Gap widens between football’s rich and poor
RUNNING a professional football team without losing money is becoming increasingly difficult for all but a handful of clubs in the Premier League, a major survey has found.
The financial disparity between the Premier League and the rest of the football industry is growing wider, according to the eleventh annual survey of football club finance directors published by accountants and business advisers PKF.
‘Leagues Apart’ surveyed 62 teams from the English Premier League, Football League Championship, Football Leagues One and Two, and the Scottish Premier League.
It reveals that, with the exception of the top Premier League sides, it is becoming increasingly difficult to run a football club without losing money.
Two-thirds of clubs were expecting not to make a profit before player trading and amortisation in their next accounting period compared with 42% in last year’s survey, while 89% of Premier League clubs expect to make a profit, compared to 12% of Championship teams and one-third of League 1 sides.
More than half (58%) of those surveyed were dependent on a principal shareholder, or shareholders, to finance annual revenue shortfalls or operating losses.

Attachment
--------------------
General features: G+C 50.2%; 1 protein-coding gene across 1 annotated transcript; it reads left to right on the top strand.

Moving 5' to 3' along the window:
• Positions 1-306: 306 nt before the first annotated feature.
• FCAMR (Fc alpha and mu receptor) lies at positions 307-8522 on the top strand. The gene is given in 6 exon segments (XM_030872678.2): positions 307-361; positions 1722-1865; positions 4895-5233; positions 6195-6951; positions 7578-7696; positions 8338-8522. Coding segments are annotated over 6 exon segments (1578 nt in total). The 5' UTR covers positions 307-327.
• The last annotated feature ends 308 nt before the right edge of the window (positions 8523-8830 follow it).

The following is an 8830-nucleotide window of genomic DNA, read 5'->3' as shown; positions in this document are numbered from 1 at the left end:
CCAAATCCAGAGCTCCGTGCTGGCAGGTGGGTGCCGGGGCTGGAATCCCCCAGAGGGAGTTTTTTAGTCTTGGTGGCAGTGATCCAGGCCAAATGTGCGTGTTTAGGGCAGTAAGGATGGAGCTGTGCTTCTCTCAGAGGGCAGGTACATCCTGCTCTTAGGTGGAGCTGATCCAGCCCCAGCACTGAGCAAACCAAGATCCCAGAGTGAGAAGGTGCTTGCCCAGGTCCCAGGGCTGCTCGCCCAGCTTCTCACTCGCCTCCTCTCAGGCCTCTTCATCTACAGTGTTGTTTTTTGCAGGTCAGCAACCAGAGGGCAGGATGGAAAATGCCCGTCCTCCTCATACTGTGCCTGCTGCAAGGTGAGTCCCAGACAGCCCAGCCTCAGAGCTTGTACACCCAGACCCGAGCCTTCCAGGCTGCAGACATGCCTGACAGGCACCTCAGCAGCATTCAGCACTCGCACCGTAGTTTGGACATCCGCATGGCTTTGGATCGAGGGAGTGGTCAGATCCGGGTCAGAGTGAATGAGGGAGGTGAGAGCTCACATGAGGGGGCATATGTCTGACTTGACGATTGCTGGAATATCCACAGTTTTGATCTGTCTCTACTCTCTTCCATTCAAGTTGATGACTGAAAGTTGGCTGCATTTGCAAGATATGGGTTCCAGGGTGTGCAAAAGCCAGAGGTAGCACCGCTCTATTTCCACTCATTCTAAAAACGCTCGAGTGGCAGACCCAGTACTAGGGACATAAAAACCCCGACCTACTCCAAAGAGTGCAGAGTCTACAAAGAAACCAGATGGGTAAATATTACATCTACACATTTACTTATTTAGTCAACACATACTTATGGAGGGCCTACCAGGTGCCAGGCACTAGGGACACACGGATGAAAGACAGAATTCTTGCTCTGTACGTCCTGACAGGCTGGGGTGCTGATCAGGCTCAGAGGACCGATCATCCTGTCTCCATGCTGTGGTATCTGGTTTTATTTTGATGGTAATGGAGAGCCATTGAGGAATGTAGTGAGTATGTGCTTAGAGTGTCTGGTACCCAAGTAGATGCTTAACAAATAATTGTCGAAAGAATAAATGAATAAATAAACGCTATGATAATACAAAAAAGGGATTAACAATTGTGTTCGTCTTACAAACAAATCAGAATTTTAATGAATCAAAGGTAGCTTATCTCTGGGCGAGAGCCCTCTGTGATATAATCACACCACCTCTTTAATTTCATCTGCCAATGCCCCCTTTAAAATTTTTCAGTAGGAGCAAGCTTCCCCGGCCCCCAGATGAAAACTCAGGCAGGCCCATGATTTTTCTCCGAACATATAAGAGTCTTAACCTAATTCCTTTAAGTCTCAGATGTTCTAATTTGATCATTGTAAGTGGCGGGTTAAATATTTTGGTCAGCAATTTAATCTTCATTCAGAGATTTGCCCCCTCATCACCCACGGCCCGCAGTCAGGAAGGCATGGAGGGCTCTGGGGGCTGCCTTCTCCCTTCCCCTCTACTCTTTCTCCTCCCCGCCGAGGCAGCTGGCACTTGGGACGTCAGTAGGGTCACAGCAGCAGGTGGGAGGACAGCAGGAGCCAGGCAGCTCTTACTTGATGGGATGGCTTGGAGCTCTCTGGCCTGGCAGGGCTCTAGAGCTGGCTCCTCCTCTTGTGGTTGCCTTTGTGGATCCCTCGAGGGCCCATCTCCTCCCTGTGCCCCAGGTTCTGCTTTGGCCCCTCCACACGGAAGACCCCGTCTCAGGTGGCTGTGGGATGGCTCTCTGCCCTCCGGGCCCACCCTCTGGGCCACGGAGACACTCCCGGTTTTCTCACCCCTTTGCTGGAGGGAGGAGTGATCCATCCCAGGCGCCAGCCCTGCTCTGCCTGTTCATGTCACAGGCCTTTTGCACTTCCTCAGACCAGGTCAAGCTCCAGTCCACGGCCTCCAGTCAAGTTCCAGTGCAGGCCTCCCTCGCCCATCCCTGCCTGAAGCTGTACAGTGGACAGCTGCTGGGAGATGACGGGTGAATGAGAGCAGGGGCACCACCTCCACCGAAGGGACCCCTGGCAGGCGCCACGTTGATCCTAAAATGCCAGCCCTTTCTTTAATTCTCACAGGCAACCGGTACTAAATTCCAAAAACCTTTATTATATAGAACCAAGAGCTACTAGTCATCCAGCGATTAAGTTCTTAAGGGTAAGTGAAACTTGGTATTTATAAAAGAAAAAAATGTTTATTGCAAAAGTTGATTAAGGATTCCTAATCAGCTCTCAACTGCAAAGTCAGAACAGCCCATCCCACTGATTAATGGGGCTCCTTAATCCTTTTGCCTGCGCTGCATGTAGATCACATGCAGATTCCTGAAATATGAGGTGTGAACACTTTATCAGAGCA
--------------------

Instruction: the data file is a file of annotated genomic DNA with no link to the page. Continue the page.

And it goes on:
Almost a quarter (22%) of Premier League clubs thought that the challenging economic environment will reduce ticket sales this season, compared with 56% of Championship clubs and 46% of League 1 teams.
Similarly only 11% of Premier League teams expected sponsorship to fall as a result of the economy, compared with 32% of Championship clubs and 54% of League 1 sides.
As a result, 56% of Premier League respondents rate their current financial position as ‘very healthy’, compared to 25% in the Championship, 20% in League 1, 38% in League 2 and just 17% in the Scottish Premier League.
Billy Cairns, partner and member of PKF’s football industry group, said: “The divide between the rich and the poor in football is growing wider. You simply need to contrast the fortunes of Premier League giants such as Manchester United, which recently tapped Wall Street for additional funding, with lower league sides such as Port Vale and Portsmouth, which are both in administration, to get a good idea of what is happening in football club boardrooms across the country.
“With match day revenues continuing to decline, operating costs still rising and a growing reliance on the generosity of major shareholders, many clubs outside of the Premier League elite are balanced precariously on the knife edge between survival and insolvency.”
“This tension is particularly evident in the Championship, where many clubs gamble with their very survival for a shot at entry to the Promised Land of the Premier League. The dilemma is there for all to see – find a generous benefactor, spend more than you earn, gain promotion and pay the fines; or play by the rules and settle for mediocrity.
However, the survey also found that clubs are showing some signs of financial restraint and are at least trying to curb some of the excesses seen in previous years as UEFA’s financial fair play rules come into effect.